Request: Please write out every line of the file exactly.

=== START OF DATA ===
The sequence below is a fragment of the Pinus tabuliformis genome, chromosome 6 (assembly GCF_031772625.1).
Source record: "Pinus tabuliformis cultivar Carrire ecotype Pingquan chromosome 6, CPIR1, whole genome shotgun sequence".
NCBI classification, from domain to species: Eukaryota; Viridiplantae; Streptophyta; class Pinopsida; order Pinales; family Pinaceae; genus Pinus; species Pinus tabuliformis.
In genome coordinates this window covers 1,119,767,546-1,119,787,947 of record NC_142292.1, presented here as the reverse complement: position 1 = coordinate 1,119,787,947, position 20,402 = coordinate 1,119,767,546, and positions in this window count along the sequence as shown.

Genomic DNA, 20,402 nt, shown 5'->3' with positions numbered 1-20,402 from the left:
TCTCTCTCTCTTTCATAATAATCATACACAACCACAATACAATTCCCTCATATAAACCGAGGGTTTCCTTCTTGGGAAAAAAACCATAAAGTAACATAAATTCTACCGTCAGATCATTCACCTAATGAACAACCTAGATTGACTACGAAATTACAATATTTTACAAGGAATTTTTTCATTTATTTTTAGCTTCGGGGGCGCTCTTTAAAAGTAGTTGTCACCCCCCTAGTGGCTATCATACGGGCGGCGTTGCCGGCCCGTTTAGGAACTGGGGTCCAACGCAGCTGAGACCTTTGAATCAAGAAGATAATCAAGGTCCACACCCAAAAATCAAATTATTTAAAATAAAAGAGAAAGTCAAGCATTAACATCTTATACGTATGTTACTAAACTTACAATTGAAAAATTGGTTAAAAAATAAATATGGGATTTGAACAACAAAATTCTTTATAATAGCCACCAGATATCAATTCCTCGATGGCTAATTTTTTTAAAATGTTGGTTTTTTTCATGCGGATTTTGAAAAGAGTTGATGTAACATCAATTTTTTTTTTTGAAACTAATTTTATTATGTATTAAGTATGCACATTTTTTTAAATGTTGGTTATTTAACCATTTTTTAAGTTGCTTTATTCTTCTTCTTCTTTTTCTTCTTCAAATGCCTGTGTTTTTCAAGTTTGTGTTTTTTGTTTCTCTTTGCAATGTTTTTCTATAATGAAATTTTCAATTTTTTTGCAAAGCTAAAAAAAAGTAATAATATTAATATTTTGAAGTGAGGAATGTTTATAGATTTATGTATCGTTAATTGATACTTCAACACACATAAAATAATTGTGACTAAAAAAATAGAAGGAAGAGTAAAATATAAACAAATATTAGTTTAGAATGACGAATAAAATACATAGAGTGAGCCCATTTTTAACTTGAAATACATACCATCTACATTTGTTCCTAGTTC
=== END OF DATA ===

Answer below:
The sequence below is a fragment of the Pinus tabuliformis genome, chromosome 6 (assembly GCF_031772625.1).
Source record: "Pinus tabuliformis cultivar Carrire ecotype Pingquan chromosome 6, CPIR1, whole genome shotgun sequence".
NCBI classification, from domain to species: Eukaryota; Viridiplantae; Streptophyta; class Pinopsida; order Pinales; family Pinaceae; genus Pinus; species Pinus tabuliformis.
In genome coordinates this window covers 1,119,767,546-1,119,787,947 of record NC_142292.1, presented here as the reverse complement: position 1 = coordinate 1,119,787,947, position 20,402 = coordinate 1,119,767,546, and positions in this window count along the sequence as shown.

Genomic DNA, 20,402 nt, shown 5'->3' with positions numbered 1-20,402 from the left:
TCTCTCTCTCTTTCATAATAATCATACACAACCACAATACAATTCCCTCATATAAACCGAGGGTTTCCTTCTTGGGAAAAAAACCATAAAGTAACATAAATTCTACCGTCAGATCATTCACCTAATGAACAACCTAGATTGACTACGAAATTACAATATTTTACAAGGAATTTTTTCATTTATTTTTAGCTTCGGGGGCGCTCTTTAAAAGTAGTTGTCACCCCCCTAGTGGCTATCATACGGGCGGCGTTGCCGGCCCGTTTAGGAACTGGGGTCCAACGCAGCTGAGACCTTTGAATCAAGAAGATAATCAAGGTCCACACCCAAAAATCAAATTATTTAAAATAAAAGAGAAAGTCAAGCATTAACATCTTATACGTATGTTACTAAACTTACAATTGAAAAATTGGTTAAAAAATAAATATGGGATTTGAACAACAAAATTCTTTATAATAGCCACCAGATATCAATTCCTCGATGGCTAATTTTTTTAAAATGTTGGTTTTTTTCATGCGGATTTTGAAAAGAGTTGATGTAACATCAATTTTTTTTTTTGAAACTAATTTTATTATGTATTAAGTATGCACATTTTTTTAAATGTTGGTTATTTAACCATTTTTTAAGTTGCTTTATTCTTCTTCTTCTTTTTCTTCTTCAAATGCCTGTGTTTTTCAAGTTTGTGTTTTTTGTTTCTCTTTGCAATGTTTTTCTATAATGAAATTTTCAATTTTTTTGCAAAGCTAAAAAAAAGTAATAATATTAATATTTTGAAGTGAGGAATGTTTATAGATTTATGTATCGTTAATTGATACTTCAACACACATAAAATAATTGTGACTAAAAAAATAGAAGGAAGAGTAAAATATAAACAAATATTAGTTTAGAATGACGAATAAAATACATAGAGTGAGCCCATTTTTAACTTGAAATACATACCATCTACATTTGTTCCTAGTTC